The United States women’s national team started off 2019 with something that didn’t happen at all in 2018: a loss. A 3-1 defeat at the hands of France, followed by a difficult 1-0 victory over Spain, was enough to cause fans concern about this summer’s World Cup. There’s no reason to panic yet, but there are definitely things for fans to worry about.

The best you can say is that the Americans have history on their side. The U.S. has lost its first game of every World Cup year since 1999, including a 2015 opening loss against France. It wasn’t until that summer that the United States settled on a first 11, and an effective formation, leading to a World Cup victory.

The loss to France on Saturday, as ugly as it was, at least didn’t come with the first-choice team on the field. Coach Jill Ellis threw out a far different lineup than expected, missing all three attacking midfielders (Megan Rapinoe, Tobin Heath, and Rose Lavelle) and the best defensive midfielder (Julie Ertz). Predictably, the U.S. struggled to look dangerous offensively, and France had a much easier time possessing the ball in the middle of the field.

That said, the ease with which France attacked speaks to another worry for the U.S.: a lack of depth. Injuries will happen, especially with so many team stalwarts on the older side of 30. If fullbacks Crystal Dunn and Kelley O’Hara go down, what then? Emily Fox, who started at left back against France, had an extremely rough time. Emily Sonnett and Tierna Davidson also saw time in these friendlies, but is either ready for the World Cup stage?

The rest of the back line is still a concern, too. On France’s third goal, center backs Becky Sauerbrunn and Abby Dahlkemper were too far apart, leaving French striker Marie-Antoinette Katoto to run onto a simple ball between them and score.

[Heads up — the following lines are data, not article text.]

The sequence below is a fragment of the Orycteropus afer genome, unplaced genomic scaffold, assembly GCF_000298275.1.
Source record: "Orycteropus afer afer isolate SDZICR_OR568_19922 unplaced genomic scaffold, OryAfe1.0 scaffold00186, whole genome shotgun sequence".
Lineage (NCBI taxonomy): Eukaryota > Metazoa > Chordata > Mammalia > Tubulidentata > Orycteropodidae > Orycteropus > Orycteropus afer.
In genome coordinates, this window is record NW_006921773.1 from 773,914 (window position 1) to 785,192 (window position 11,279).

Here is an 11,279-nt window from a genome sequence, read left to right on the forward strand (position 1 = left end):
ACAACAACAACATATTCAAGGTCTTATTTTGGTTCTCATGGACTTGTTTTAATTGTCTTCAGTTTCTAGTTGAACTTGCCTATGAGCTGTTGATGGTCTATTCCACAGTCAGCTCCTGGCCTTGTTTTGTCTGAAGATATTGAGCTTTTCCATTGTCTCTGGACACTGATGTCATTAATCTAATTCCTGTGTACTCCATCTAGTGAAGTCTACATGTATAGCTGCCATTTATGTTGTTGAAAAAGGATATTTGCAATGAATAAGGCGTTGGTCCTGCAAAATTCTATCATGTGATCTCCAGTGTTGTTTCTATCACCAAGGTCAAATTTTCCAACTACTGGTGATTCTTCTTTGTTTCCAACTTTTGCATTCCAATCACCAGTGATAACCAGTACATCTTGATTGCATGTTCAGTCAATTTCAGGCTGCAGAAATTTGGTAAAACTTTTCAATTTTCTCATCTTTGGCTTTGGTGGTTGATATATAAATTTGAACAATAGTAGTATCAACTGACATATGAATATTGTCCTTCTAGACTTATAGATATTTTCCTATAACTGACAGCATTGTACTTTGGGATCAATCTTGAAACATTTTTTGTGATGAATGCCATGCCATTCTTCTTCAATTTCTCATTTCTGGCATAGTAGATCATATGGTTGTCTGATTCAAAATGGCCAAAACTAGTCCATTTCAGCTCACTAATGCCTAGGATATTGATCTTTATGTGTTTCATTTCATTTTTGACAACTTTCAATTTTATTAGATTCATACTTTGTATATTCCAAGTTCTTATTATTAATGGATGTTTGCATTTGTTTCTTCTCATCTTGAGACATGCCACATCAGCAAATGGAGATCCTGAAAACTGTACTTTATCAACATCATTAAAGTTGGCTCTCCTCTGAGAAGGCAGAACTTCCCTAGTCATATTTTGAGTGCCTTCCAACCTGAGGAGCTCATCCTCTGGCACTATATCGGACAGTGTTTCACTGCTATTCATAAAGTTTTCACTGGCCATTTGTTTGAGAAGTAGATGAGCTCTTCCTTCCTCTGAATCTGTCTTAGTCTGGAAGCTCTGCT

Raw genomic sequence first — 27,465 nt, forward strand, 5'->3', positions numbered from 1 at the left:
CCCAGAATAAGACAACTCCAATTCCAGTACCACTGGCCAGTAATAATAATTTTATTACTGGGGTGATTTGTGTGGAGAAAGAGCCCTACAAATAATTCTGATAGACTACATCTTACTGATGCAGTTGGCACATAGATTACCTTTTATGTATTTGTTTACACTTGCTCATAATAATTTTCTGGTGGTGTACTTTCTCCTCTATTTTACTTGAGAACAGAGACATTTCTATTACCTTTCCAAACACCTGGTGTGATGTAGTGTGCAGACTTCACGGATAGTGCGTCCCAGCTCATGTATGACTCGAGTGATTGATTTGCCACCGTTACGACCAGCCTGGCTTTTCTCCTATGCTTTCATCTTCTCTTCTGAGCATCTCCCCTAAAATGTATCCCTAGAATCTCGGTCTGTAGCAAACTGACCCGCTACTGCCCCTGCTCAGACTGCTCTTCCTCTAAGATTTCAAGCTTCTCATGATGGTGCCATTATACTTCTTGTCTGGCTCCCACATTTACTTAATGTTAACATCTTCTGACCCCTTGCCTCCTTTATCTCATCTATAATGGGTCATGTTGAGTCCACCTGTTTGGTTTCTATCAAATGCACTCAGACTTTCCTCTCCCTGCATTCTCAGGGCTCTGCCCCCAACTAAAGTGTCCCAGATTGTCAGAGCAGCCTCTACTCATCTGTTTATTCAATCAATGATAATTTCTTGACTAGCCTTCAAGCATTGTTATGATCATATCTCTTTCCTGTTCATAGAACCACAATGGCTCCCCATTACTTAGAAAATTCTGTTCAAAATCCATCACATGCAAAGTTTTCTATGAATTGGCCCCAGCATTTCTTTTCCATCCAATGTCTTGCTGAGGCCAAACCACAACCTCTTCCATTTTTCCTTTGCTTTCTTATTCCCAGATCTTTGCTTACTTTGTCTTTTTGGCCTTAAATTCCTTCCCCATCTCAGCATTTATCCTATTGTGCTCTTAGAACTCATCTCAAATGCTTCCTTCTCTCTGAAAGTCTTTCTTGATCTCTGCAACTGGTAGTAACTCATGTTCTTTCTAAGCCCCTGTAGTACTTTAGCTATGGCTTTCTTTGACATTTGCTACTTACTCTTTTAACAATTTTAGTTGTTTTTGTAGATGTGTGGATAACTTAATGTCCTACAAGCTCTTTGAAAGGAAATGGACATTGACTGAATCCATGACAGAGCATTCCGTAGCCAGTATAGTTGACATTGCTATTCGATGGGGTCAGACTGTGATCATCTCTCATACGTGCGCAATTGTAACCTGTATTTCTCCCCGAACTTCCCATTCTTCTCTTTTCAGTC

The United States’ fullbacks will always be a worry, too, given how much is asked of them. Rapinoe and Heath — and really any winger in the U.S. system — don’t provide much defensive support, leaving outside backs on an island.

The defense looked better against Spain. The Spaniards spent more time trying to build up possession, rather than counterattacking as France had, which allowed the U.S. to defend as a group and try to spring its own counterattacks. Ertz, Lavelle and Lindsey Horan could protect the back line and press Spain in the midfield.

This is not to say that the United States controlled the match. Spain had the ball for long periods, and though it wasn’t able to crack the Americans’ defensive lines, neither was the United States able to hold on to the ball for dominating stretches. The winning goal, from halftime substitute Christen Press, may have actually been an own goal. Spain should have scored twice afterward.

The national team has eight scheduled games, along with the beginning of the NWSL season, to get into World Cup shape. Previous years have shown that there’s a long time between January and the summer. But whatever sense of invincibility the U.S. might have felt is certainly gone, Especially with regard to France, the new summer favorite.

 

Online: startribune.com/soccer